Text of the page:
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Sunday, June 13, 2010

My Take on Bill C-32 (Part 4)

So this weekend didn't turn out to be as crappy and rainy as I expected, great for that whole 'get out and get stuff done' thing... not so much for writing.

On the bright side, my house is pretty darn swanky-clean now.

Reminder: You can read the new, proposed Bill C-32 here and the original Copyright Act here. Also: All links provided below are for comparison purposes, so you can see what used to be side by side with what's being proposed.

Okay, where were we?

Ahh, yes, more educational stuff - expansions and limitations on what is and is not an infringement of copyright for educational institutions and/or people 'acting under its authority'.

Throughout most 29.6(1) and 29.6(1)(b) "News and Commentary" the language is being cleaned up -- removing the 'subject to subsection' language previously there for 29.6(1) and the "at any time or times within one year after the making of a copy under paragraph (a)" language in 29.6(1)(b).

Interesting note: Subsection 29.6(2) of the Act "Royalties for reproduction and performance" is being repealed -- Does this mean that schools/teachers/etc. don't have to pay royalties when they use someone's work in their classes, etc? Did they have to pay before?? I don't know why but this seems like a weird revelation to me.

Also: Subsection 29.9(1)(a) of the Act "Records and marking" is being repealed -- before if you showed a News or 'News Commentary' program in class you had to keep a record of it and how it was being used and what roylaties were needed to be paid. That shall no longer be a problem.

Next up is a whole new section 30.01 (1) that clarifies what a 'lesson' is while subsection (2) sets limits on it's application. Subsection (3) deals with what looks to be (but not limited to) 'teaching over the web' and how it is not an infringement to communicate a lesson 'via telecommunication' while subsection (4) deals with who's legally allowed to take part in that telecommuncation.

Subsection (5) says that a student can take that telecommunicated lesson and hang onto it until 30 days after they've gotten their final marks/grades, etc. Finally, subsection (6) is all about all the limitations and measures the institution and the teachers (but not the students) have to take as conditions of these new provisions.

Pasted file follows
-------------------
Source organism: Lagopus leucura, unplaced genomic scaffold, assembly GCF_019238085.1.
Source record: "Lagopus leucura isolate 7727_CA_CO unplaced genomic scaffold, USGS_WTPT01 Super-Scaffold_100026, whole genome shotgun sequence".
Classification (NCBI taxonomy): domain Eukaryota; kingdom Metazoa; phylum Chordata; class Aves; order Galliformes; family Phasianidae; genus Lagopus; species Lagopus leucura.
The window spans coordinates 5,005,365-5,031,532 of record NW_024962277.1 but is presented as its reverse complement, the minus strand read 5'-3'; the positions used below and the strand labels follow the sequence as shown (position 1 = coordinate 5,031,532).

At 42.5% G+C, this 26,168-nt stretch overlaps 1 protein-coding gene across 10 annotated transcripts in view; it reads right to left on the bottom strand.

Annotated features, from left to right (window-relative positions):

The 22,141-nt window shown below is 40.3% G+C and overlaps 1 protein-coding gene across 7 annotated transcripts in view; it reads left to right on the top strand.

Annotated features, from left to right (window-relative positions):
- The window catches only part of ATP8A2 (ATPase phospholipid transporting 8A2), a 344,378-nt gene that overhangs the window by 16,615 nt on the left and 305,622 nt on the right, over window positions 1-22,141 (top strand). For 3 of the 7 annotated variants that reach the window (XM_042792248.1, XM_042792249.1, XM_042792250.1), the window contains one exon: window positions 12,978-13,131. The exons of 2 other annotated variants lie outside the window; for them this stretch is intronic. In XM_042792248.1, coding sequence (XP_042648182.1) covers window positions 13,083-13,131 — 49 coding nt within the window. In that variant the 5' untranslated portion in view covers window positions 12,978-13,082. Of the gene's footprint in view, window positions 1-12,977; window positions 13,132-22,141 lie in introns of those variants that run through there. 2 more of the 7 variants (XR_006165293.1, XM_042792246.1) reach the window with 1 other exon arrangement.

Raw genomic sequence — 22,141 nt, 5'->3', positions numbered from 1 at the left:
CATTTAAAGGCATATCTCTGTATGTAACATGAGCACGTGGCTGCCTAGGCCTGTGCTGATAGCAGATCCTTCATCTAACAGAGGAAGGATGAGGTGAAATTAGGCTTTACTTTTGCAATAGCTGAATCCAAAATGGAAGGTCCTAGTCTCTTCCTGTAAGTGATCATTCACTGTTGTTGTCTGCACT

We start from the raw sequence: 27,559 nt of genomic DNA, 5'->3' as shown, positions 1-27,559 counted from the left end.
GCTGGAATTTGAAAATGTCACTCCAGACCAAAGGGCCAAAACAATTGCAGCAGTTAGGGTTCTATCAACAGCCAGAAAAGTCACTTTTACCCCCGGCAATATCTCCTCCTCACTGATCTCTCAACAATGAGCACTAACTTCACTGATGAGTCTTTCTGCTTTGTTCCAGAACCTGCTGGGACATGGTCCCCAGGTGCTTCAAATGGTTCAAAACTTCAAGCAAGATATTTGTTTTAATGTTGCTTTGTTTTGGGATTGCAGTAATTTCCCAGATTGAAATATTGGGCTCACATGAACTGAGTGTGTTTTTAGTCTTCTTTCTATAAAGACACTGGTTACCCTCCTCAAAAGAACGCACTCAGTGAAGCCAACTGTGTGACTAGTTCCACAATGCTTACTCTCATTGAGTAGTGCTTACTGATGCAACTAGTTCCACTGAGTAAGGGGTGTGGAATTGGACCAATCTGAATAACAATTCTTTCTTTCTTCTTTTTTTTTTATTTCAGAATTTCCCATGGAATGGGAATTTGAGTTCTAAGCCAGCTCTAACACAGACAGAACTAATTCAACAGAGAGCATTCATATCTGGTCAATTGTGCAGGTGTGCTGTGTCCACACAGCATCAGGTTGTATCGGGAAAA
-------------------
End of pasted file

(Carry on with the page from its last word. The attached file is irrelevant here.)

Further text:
That gets followed up with 30.02(1) to (8) which deals with reprographic licensed institutions and making digital copies of said licensed materials and sharing them with students online, etc. If you have said license and you make a digital copy of the work you still have to pay royalties and you still have to do everything in your power to make sure whomever you share that file with doesn't share it or print more than one copy. It's also okay for someone working at that institution to make ONE printed copy of the work without it being an infringement.

However, according to subsection (4) 'Restriction', an educationial institution may not make a digital reproduction of the work under section (1)(a)if they've already entered into a digital reproduction agreement with a collectice society -- essentially the agreement with the society supercedes what's laid out in (1)(a); Also, if there's a tariff 'certified under section 70.15 that is appliciable to the digital reproduction of the work' or if the institution has been notified by the owner of the copyright that they refuse to authorize the collective society to enter into a digital reproduction agreement for the work then they are also forbidden from making digital copies.

More to come tomorrow!

Cheers,
Brandon

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